Death Star Timelapse

I realize that there have been quite a few space animation posts recently, but bear with me. This is a personal project that I worked on with my brother. I enjoyed watching a little bit of Death Star assembly in Rogue One, but I wanted to see more. I was just wrapping up some stuff for the Challenger Center when I decided to mock up this Death Star construction process.

I came up with a very simple method of revealing geometry with Lightwave’s instancing tool, and since there was a lot of procedural animation, I was seeing a lot of interesting shapes appear that I hadn’t planned, and several layers of complexity that I didn’t need to create by hand. All of that helps the final render, but the thing that really pulls it together is the new score by Ben Botkin. That was when I decided I should actually finish this project out and post it here.

Almost every shot in this animation is just a different camera angle from a single scene that plays out over 1500 frames. Originally, I had planned to create this animation as a single shot, but as I moved the camera around my master scene I kept finding interesting things to show from all kinds of different angles.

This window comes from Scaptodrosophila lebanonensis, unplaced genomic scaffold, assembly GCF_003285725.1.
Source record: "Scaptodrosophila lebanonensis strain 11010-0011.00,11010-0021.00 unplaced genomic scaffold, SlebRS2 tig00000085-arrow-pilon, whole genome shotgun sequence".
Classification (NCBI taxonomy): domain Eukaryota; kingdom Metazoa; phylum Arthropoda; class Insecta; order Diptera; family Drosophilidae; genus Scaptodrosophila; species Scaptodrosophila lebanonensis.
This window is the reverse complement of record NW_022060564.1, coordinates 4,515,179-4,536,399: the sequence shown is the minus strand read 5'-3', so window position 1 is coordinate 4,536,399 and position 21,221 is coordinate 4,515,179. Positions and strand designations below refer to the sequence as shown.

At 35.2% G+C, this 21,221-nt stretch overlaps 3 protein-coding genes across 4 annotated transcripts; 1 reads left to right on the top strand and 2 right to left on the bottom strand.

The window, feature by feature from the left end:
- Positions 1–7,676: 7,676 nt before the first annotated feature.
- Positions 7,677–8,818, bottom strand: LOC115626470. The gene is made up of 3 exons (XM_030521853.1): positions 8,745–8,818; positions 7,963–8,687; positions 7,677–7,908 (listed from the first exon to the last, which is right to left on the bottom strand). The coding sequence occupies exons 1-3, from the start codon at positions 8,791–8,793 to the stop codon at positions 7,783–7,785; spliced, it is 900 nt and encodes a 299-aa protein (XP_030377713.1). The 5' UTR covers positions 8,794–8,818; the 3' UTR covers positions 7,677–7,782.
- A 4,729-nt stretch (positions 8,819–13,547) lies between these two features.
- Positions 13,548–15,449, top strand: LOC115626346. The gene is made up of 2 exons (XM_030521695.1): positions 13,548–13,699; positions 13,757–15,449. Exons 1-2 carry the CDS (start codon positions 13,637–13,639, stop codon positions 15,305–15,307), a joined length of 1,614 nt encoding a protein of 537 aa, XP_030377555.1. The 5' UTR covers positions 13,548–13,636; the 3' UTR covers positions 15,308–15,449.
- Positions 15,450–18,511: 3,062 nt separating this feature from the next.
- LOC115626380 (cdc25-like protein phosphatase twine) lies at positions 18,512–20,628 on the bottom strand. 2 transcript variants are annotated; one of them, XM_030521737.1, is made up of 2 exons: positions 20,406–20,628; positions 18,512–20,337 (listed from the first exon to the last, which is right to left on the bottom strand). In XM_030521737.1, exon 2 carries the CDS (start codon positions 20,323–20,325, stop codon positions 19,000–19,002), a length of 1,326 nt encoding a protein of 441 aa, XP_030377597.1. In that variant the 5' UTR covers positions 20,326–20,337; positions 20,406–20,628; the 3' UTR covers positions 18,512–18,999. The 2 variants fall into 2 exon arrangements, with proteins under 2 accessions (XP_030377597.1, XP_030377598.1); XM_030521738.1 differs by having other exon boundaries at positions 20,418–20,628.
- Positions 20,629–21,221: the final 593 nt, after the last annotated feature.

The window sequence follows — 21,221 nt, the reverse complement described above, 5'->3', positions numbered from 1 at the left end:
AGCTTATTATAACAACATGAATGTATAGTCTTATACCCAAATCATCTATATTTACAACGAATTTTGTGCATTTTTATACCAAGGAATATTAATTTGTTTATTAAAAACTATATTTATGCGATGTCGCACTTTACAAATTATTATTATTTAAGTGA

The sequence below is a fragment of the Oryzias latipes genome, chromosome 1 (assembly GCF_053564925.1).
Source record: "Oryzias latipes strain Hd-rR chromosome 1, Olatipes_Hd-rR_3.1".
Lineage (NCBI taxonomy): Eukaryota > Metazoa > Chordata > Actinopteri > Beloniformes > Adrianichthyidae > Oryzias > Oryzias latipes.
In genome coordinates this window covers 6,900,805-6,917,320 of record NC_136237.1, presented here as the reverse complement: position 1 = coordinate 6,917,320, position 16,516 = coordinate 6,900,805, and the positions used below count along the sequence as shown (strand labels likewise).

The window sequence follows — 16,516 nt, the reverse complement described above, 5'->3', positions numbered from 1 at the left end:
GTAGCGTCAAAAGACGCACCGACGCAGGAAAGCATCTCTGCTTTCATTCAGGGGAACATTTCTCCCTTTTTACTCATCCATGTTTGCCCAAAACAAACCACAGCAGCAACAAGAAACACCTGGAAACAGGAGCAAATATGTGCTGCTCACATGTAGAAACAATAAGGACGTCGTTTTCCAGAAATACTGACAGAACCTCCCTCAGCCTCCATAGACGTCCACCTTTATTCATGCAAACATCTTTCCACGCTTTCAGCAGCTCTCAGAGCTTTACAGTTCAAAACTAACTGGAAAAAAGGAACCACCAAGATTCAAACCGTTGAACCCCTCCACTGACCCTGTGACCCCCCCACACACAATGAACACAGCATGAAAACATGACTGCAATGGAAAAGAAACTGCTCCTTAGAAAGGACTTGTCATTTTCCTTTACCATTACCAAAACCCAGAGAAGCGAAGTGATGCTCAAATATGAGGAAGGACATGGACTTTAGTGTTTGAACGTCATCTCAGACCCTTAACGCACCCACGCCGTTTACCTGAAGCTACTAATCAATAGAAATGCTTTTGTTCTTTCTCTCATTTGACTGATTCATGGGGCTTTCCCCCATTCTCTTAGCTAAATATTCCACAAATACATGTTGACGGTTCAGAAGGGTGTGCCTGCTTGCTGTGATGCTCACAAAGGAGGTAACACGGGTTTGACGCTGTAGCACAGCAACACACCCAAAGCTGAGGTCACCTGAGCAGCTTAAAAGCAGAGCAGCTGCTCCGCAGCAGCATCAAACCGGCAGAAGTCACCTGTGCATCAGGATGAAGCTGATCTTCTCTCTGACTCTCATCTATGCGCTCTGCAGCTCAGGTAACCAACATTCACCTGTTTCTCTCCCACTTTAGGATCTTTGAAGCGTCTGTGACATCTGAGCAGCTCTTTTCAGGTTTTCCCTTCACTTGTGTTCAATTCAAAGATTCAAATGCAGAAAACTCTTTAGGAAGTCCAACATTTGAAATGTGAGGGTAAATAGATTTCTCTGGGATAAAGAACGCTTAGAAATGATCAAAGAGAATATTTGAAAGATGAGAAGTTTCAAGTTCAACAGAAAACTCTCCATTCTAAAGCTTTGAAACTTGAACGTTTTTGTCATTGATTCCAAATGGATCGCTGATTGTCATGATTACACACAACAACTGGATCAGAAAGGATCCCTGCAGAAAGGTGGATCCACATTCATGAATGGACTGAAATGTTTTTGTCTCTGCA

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Challenger Center Comet Animations

This is a a project I did for the Challenger Center, an educational group that teaches kids about science, technology, engineering and math by sticking them in a simulated space station or NASA mission control room and giving them simulated math and engineering challenges, like Space Camp. When I was little, I was fascinated by 3-2-1 Contact episodes about astronauts and Space Camp, so it’s very fun to be working on something similar today.

Over the last few years I’ve created a bunch of bits and pieces for the Challenger Center; various planetary maps, cockpit animations, some models to be 3D printed in their labs, but this was the first major scenario I got to. In this mission, the students fly a routine spacecraft mission to observe an an incoming comet, where they find that a comet fragment is on a collision course with Earth. They have to assemble the CPU of a new probe that is then launched from the ISS to intercept the comet and try to deflect it using the thrust from an ion drive.

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The Great American Eclipse (animation)

I’ve been doing a lot of space animations lately, so while Heidi and I were talking about the upcoming eclipse this morning, I thought I’d try to simulate it in After Effects. This animation is completely procedural, and everything was built with AE’s built-in plugins, including a pretty believable fake moon. I looked up a lot of reference footage, mostly from the 2012 Eclipse that was best seen in Australia, but in the end I made something realistic, but a little more exaggerated in color and range.